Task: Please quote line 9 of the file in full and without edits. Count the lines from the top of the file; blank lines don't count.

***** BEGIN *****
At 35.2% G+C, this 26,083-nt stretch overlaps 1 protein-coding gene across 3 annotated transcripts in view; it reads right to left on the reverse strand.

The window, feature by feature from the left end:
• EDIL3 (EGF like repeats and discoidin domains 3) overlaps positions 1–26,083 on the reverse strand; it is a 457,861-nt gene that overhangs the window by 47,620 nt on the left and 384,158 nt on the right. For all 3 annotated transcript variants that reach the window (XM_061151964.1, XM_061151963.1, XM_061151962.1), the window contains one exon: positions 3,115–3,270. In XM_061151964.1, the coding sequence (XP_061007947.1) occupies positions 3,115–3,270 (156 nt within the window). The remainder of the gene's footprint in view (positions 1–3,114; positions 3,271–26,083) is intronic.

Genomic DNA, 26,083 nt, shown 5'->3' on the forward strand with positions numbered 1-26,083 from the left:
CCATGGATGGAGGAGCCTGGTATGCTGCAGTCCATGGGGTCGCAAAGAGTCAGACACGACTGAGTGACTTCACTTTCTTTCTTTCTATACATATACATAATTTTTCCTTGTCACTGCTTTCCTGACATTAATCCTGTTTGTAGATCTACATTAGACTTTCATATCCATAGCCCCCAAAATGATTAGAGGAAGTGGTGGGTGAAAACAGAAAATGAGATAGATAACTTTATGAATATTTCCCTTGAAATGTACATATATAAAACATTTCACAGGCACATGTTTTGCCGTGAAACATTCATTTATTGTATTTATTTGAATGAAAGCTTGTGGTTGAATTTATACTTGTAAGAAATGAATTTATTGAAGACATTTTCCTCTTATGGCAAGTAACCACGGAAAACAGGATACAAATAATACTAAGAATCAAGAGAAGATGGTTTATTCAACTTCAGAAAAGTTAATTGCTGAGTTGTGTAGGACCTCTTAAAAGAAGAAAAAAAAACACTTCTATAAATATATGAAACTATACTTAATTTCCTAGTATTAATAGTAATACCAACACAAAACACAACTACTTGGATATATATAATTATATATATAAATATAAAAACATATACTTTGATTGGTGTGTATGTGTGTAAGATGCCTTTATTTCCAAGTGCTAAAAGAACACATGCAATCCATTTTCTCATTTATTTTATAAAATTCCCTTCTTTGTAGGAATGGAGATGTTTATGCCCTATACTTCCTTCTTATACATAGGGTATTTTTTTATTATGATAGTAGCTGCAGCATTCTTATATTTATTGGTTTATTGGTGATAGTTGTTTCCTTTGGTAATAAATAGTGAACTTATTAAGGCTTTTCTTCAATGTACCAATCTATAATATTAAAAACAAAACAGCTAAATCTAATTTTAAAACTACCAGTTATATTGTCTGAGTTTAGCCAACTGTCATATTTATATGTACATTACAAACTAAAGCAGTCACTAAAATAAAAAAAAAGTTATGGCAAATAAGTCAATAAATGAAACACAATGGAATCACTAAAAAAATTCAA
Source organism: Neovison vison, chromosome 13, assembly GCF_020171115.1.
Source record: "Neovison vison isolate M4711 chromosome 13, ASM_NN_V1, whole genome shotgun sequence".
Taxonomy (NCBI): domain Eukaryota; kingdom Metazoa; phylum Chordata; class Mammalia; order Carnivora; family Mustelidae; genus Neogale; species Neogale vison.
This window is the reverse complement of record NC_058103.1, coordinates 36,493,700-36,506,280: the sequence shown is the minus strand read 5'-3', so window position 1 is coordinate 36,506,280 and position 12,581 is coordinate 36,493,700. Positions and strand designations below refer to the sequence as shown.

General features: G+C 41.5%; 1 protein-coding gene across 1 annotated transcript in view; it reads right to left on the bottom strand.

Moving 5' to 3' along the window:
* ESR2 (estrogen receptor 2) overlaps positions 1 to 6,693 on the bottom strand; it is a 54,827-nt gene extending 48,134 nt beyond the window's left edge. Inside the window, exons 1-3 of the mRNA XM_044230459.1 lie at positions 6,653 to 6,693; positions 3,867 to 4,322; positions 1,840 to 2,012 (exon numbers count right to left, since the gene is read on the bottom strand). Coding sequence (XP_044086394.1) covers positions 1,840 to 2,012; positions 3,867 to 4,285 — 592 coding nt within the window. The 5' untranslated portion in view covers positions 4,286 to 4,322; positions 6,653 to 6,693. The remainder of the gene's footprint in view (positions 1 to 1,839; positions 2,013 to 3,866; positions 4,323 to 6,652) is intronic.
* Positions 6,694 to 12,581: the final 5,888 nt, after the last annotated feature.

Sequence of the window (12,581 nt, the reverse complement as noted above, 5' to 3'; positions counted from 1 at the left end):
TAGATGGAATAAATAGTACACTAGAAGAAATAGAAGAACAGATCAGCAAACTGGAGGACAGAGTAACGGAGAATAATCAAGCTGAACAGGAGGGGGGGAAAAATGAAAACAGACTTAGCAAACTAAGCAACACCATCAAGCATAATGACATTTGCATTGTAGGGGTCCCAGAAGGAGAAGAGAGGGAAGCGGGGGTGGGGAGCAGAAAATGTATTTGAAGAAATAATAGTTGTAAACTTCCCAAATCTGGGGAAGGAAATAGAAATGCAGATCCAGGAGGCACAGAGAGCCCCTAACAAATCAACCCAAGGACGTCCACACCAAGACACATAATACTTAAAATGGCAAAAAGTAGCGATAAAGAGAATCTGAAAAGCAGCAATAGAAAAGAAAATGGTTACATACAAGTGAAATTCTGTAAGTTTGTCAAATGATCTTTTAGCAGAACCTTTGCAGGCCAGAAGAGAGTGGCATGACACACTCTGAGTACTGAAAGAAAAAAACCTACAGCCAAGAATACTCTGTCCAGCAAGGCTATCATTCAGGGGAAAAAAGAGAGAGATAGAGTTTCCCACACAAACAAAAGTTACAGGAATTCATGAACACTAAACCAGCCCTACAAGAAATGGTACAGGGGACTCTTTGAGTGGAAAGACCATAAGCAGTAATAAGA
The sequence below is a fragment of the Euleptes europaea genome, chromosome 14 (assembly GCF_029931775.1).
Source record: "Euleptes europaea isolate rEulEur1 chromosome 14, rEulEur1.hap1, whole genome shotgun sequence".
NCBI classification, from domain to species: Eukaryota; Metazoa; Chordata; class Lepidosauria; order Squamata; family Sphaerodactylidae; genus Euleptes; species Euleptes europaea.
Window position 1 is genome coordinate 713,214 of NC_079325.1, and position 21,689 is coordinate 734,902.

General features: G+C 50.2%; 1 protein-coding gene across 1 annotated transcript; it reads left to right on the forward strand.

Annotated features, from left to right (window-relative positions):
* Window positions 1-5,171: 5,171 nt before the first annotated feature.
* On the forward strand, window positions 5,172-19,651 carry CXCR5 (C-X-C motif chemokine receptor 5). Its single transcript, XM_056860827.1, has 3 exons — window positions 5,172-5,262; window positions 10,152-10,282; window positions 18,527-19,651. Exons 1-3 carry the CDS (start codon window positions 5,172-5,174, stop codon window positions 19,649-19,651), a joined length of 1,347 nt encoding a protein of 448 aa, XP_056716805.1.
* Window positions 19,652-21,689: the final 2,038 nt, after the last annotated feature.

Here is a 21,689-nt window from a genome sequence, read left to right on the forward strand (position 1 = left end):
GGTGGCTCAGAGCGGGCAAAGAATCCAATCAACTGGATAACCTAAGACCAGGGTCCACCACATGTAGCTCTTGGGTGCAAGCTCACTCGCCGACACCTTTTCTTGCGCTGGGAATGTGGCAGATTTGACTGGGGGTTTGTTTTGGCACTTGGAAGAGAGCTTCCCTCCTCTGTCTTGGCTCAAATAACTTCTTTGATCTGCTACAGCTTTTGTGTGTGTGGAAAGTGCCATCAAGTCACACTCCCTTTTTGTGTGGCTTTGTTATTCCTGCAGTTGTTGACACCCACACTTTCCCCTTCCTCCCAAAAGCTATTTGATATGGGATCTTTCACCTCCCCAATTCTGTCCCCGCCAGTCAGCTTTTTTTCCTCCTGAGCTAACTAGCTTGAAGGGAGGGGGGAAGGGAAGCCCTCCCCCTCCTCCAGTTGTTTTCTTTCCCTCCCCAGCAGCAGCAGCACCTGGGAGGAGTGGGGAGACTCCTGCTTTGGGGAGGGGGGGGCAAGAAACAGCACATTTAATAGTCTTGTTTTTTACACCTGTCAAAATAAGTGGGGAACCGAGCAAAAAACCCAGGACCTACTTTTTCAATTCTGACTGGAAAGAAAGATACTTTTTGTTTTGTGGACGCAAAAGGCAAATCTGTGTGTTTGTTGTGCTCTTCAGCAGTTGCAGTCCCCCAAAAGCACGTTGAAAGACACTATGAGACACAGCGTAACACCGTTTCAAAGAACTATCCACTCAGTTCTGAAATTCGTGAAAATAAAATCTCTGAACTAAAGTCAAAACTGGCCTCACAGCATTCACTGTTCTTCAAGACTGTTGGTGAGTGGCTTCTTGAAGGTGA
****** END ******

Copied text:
This window is the reverse complement of record NC_058103.1, coordinates 36,493,700-36,506,280: the sequence shown is the minus strand read 5'-3', so window position 1 is coordinate 36,506,280 and position 12,581 is coordinate 36,493,700. Positions and strand designations below refer to the sequence as shown.